Today’s Editorial November 26: A time for Caymanian compassion

Several days ago a cyclone slammed into Bangladesh killing thousands of people. Incredibly, however, the worst may be yet to come for the survivors.

Many thousands of lives now hang in the balance as relief agencies try to deliver water and food to them. ‘We have nothing here, no home, hardly any food and no clean water,’ a survivor told the BBC.

‘It is very difficult for our children,’ added a crying grandmother. ‘They are really suffering.’

Aid workers fear a cholera outbreak could claim numerous lives. Unknown numbers of people are homeless and jobless.

Bangladesh is on the other side of the world, far from the Cayman Islands and our worries. But we might ask ourselves if that is reason enough to ignore the cries of that grandmother and the others who trying to cope in the aftermath of a terrible storm. After Hurricane Ivan’s visit in 2004, one would think that Caymanian empathy would be strong enough to disallow those cries to fall on deaf ears. Yes, Bangladesh is far away and we share no obvious connection with that country’s people, at least none beyond the most basic. They are, after all, human beings and not even geography, culture or language differences should override our concern for others in need.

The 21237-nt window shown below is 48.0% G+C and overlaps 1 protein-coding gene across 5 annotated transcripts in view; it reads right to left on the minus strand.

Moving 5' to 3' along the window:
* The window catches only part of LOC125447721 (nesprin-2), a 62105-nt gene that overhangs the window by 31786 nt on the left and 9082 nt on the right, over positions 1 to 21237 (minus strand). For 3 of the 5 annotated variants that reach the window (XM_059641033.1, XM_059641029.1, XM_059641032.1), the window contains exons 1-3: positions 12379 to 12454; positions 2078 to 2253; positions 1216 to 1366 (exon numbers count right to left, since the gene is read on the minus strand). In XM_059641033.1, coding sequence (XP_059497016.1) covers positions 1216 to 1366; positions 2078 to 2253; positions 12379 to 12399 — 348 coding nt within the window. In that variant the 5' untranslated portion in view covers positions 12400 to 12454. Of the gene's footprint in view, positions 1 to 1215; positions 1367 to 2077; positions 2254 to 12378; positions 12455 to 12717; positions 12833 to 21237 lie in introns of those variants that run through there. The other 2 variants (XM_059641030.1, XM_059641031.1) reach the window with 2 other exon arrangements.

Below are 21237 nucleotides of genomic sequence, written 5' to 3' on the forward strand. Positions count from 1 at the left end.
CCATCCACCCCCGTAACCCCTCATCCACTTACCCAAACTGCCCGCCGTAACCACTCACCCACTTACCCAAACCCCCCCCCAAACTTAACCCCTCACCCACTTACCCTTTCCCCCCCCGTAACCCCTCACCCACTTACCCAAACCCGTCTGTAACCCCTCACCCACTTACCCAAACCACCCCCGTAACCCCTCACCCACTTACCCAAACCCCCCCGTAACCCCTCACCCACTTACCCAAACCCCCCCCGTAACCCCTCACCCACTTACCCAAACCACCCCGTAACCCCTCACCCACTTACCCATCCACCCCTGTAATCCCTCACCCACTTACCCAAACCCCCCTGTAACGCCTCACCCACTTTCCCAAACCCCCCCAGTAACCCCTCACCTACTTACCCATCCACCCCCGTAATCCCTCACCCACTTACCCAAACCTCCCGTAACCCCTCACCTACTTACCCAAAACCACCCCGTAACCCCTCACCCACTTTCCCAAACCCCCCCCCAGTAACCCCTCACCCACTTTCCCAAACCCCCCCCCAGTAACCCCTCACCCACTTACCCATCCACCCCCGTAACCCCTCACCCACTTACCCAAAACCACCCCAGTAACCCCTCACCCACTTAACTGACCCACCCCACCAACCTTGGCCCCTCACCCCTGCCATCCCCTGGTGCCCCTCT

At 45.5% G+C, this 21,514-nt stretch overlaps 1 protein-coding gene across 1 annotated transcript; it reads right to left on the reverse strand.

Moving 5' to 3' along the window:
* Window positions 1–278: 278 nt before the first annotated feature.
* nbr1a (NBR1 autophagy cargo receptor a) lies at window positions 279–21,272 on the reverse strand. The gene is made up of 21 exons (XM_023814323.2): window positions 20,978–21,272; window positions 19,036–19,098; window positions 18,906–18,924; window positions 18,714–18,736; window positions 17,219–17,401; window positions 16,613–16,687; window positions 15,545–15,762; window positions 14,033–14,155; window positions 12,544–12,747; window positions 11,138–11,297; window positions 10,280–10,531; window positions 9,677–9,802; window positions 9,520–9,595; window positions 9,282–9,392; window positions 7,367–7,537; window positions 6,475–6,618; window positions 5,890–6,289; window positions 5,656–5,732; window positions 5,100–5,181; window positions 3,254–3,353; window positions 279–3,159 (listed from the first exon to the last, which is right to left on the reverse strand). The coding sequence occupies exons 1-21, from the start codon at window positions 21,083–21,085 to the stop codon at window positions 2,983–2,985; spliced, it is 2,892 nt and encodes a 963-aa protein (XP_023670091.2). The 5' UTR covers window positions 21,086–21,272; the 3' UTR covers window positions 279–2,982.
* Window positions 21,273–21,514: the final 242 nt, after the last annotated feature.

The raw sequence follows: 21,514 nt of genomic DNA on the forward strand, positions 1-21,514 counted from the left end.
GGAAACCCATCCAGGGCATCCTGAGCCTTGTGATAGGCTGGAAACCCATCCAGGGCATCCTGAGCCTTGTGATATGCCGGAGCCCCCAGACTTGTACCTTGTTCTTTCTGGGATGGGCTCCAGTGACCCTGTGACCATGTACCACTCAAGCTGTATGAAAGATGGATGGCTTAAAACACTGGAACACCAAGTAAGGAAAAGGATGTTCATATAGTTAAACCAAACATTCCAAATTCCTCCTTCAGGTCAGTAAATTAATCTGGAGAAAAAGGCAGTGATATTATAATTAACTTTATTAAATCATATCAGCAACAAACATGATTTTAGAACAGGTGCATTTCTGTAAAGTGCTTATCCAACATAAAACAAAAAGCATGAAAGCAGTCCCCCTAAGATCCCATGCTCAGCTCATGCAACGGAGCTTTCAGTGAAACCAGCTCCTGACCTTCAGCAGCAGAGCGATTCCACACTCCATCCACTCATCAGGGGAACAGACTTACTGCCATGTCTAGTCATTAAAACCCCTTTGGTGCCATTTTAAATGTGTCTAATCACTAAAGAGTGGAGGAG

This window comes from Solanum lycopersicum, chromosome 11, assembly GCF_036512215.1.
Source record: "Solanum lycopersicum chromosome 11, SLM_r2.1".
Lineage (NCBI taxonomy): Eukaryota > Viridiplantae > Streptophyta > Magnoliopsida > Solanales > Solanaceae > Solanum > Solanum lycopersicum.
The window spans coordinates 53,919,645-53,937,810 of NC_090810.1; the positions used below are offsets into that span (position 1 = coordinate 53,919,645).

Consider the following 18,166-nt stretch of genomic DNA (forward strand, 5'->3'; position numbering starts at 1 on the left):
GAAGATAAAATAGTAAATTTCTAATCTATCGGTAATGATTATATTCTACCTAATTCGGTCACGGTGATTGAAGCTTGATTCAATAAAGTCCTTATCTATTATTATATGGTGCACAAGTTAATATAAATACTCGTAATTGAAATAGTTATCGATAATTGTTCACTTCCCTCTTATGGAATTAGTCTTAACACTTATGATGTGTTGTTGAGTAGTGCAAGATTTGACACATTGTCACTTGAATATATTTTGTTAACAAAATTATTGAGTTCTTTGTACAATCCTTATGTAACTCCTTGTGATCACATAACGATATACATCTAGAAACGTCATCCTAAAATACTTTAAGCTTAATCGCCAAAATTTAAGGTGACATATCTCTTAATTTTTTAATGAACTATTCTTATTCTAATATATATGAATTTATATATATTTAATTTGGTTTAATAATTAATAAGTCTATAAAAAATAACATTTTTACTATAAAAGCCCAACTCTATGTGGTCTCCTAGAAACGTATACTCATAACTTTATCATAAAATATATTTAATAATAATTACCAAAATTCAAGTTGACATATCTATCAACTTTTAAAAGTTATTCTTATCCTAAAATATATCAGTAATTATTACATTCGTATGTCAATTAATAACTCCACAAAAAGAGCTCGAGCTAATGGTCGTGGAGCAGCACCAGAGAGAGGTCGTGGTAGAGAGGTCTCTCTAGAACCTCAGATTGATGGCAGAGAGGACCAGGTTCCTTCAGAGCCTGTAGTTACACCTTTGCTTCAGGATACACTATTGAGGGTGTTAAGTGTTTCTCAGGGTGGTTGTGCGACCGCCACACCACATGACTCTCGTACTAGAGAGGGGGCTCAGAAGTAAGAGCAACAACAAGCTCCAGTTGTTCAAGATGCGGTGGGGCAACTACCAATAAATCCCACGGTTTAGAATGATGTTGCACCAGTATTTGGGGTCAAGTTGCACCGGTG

Yes, we have problems here in the Cayman Islands. But traffic jams, the high cost of living, squabbles between politicians seem less important than thousands of children dying because they have to drink filthy water. Still, some people in our society maintain that Caymanian compassion should stop cold at our borders. They are wrong.

Remember one of the most common complaints heard after Ivan? Many Caymanians were disappointed and angered by what they saw as a lack of concern and action from the UK government and its people. Still today, more than three years later, one often hears the same complaint. But wait, some say that ‘charity begins at home’ and we should ‘take care of our own first’. If this is true, however, shouldn’t the UK keep it charity at home before it sends aid to us when the next Category 4 or 5 hurricane strikes us?

It is easy to hide behind excuses when others need help. Too easy. Caymanians who are brave enough and decent enough to pause and reflect on the merciless horror now being felt by thousands who were devastated by a storm are likely to see the moral action required of them.

We may not know the people of Bangladesh. We may not know much about their culture. Even after our experience with Ivan, we don’t know their level of their pain and fear. We do know, however, that they are neighbours in need. Isn’t that enough?

The Red Cross and UNICEF probably are the most efficient and reliable organizations at work in Bangladesh right now. They would make worthy recipients for a donation from all Caymanians who know better than to ignore the cries of those in need.

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